Osama bin Laden seen at an undisclosed location in this television image broadcast October 7, 2001, from Al Jazeera Television in Qatar.


Just weeks after 9/11, then-Iranian President Mahmoud Ahmadinejad falsely accused the US of having organized and carried out the attacks. Al-Qaeda wasn’t pleased: “Why would Iran ascribe to such a ridiculous belief that stands in the face of all logic and evidence?” the terror group wrote in its English-language magazine Inspire. “Al Qaeda ... succeeded in what Iran couldn’t.”


A 2018 study by the New America think tank, based on roughly 470,000 declassified files obtained from Osama bin Laden’s Pakistan compound in 2011, showed no links between Iran and al-Qaeda to commit terrorist acts. “In none of these documents did I find references pointing to collaboration between al-Qaeda and Iran to carry out terrorism,” Nelly Lahoud, the study’s author, wrote in a blog post last September.


What the documents do show is that Tehran was deeply uncomfortable having al-Qaeda on its soil, and that bin Laden fiercely distrusted Iran.


For example, Iran detained al-Qaeda members — and some in bin Laden’s family — for abusing the conditions of their stay in the country. An al-Qaeda operative thought Tehran was keeping some of its members hostage: “Iranian authorities decided to keep our brothers as a bargaining chip” after the US invaded Iraq in 2003, a document reviewed in the study read.


In other words, Iran wasn’t holding al-Qaeda operatives just for fun; it was doing so as a way to possibly strike a deal with America down the line.


It turns out that Iran and al-Qaeda actually have been at odds for a long time.


“From his safe house in Abbottabad, Osama bin Laden considered Iran’s increasing regional footprint to be a menace and weighed plans to counter it,” Thomas Jocelyn, an Iran expert at the Foundation for the Defense of Democracies in Washington, wrote in the Weekly Standard last year. “Al Qaeda’s branches have also fought Iranian proxies, including Hezbollah fighters, on the ground in Syria and Yemen for years. Anti-Iranian rhetoric is a regular feature of al Qaeda’s propaganda and other statements.”


The question, then, is what one makes of this history. Does it mean that Iran should be forever linked with al-Qaeda? Or is it removed enough from the Sunni group that Iran isn’t covered in the AUMF?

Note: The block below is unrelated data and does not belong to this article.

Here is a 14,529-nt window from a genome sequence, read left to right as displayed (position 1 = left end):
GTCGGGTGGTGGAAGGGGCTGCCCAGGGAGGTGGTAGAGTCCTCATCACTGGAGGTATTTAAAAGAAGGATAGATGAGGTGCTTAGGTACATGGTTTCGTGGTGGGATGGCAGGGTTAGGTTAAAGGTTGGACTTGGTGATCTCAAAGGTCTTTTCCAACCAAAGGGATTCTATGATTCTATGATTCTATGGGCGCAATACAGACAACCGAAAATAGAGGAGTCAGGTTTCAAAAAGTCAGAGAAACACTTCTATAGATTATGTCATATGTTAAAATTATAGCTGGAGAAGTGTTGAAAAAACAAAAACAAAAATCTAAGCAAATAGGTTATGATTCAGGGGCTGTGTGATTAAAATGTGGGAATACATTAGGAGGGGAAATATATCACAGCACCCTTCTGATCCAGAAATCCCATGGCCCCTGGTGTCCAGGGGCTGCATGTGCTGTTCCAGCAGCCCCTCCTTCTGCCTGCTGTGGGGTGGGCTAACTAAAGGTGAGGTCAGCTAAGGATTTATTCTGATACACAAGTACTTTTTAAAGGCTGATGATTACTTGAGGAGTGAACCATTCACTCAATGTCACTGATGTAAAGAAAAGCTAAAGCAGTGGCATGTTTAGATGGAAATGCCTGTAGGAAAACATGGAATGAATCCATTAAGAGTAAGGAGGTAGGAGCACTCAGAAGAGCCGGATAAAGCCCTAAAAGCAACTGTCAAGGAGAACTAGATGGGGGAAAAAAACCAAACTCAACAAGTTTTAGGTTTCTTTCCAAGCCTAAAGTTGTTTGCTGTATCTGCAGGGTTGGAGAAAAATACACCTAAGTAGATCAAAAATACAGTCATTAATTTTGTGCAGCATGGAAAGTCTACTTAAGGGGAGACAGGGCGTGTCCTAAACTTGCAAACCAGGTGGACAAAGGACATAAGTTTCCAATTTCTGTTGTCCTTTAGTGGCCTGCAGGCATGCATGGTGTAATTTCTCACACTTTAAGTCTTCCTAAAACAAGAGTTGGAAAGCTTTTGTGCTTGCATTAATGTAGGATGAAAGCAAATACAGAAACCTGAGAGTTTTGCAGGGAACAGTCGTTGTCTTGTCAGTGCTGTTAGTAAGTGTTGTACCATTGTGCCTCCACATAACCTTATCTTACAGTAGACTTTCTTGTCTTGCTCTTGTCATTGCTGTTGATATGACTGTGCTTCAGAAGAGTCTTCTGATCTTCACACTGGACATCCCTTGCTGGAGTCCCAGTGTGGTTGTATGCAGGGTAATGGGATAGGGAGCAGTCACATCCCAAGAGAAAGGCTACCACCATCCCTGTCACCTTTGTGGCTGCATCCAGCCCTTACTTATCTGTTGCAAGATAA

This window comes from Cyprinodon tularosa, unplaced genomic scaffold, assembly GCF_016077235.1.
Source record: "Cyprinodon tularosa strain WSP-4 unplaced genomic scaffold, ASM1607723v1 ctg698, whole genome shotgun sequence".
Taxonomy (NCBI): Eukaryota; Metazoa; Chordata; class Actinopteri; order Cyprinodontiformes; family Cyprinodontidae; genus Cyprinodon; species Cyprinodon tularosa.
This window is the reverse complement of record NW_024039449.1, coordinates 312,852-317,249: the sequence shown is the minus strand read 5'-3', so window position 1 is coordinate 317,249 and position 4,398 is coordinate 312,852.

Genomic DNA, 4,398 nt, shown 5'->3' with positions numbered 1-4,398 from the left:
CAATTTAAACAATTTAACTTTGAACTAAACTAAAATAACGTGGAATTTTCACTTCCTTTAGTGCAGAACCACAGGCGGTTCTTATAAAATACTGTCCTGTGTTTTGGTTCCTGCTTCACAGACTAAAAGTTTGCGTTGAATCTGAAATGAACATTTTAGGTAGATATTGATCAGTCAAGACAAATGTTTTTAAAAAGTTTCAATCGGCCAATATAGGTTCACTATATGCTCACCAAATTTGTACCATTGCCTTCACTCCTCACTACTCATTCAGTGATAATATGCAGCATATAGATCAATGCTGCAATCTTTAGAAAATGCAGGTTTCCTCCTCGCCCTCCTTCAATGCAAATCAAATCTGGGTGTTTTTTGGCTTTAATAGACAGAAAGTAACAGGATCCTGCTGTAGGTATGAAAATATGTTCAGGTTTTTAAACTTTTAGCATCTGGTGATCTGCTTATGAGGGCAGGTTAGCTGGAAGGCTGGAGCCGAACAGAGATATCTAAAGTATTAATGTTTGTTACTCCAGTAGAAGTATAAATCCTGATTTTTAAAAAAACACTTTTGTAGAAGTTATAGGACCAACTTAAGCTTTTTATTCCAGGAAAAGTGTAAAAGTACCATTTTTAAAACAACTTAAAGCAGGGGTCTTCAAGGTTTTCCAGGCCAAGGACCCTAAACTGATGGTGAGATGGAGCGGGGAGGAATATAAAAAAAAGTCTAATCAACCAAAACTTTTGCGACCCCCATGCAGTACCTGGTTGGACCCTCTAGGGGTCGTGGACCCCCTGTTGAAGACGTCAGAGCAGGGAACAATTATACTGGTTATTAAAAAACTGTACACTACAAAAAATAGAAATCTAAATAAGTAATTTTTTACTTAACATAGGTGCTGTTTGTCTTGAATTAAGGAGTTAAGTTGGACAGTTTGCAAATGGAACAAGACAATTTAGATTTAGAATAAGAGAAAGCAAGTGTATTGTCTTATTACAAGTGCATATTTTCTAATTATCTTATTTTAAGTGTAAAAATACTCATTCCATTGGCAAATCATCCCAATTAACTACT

The Trump administration clearly believes the former — but Congress just as clearly doesn’t.


Trump faces stiff resistance against using the AUMF for an Iran war


When Trump withdrew the US from the Iran nuclear deal in May 2018, he started off his announcement with a striking statement.


“The Iranian regime is the leading state sponsor of terror. It exports dangerous missiles, fuels conflicts across the Middle East, and supports terrorist proxies and militias such as Hezbollah, Hamas, the Taliban, and al Qaeda,” he said.


It’s an argument the administration continues to push.


In April, Pompeo told the Senate Foreign Relations Committee that “there is no doubt there is a connection between the Islamic Republic of Iran and al-Qaeda. Period. Full stop.” He continued: “They have hosted al-Qaeda. They have permitted al-Qaeda to transit their country.”


When pressed by Sen. Rand Paul (R-KY) if he thought the 2001 AUMF applied to Iran, Pompeo refused to answer the question, saying he’d “rather leave that to lawyers.”



Secretary of State Mike Pompeo speaks from the State Department briefing room on June 13, 2019 in Washington, DC.
Win McNamee/Getty Images
Secretary of State Mike Pompeo speaks from the State Department briefing room on June 13, 2019, in Washington, DC.


Also in April, the administration labeled Iran’s Revolutionary Guard Corps, Iran’s hugely influential security and military organization responsible for the protection and survival of the regime, as a “foreign terrorist organization.” That means if evidence surfaced of IRGC members working with al-Qaeda operatives, it’d be easier to say a terror group is aiding another terror group.


And in the same Thursday speech in which Pompeo blamed Iran for attacks on two oil tankers this week, he listed off a series of assaults he said were “instigated by the Islamic Republic of Iran and its surrogates against American and allied interests.” One of them was a May 31 car bombing in Afghanistan that slightly wounded four US troops and killed Afghan civilians. The Taliban, which controlled Afghanistan and harbored al-Qaeda prior to the 9/11 attacks, took responsibility for the bombing.


Pompeo thus linked Iran with the Taliban’s plot without providing any evidence. It’s unclear why he did that, but some — like Sen. Bernie Sanders’s (I-VT) foreign policy adviser Matthew Duss — say the secretary wanted to build a case that the 2001 AUMF covers Iran.


Lawmakers from both parties in Congress, though, have staunchly pushed back against the administration’s argument. Sens. Tom Udall (D-NM) and Tim Kaine (D-VA) put forward an amendment to this year’s must-pass defense bill requiring an entirely new AUMF to approve a war with Iran. Rep. Mac Thornberry (R-TX), the top Republican on the House Armed Services Committee, also has said the 2001 AUMF doesn’t apply to Iran.


Others have also come out asking the administration to reconsider its position.






It’s worth reiterating that the administration continually says it doesn’t seek a war with Iran. Instead, officials claim it has applied immense economic pressure on the Islamic Republic solely in hopes of bringing it to the negotiating table — not as a prelude to conflict.


But if the administration changes its mind and decides war is necessary, it’s possible Trump’s team could use the AUMF to launch a strike — and it would be fair to consider that an illegal attack.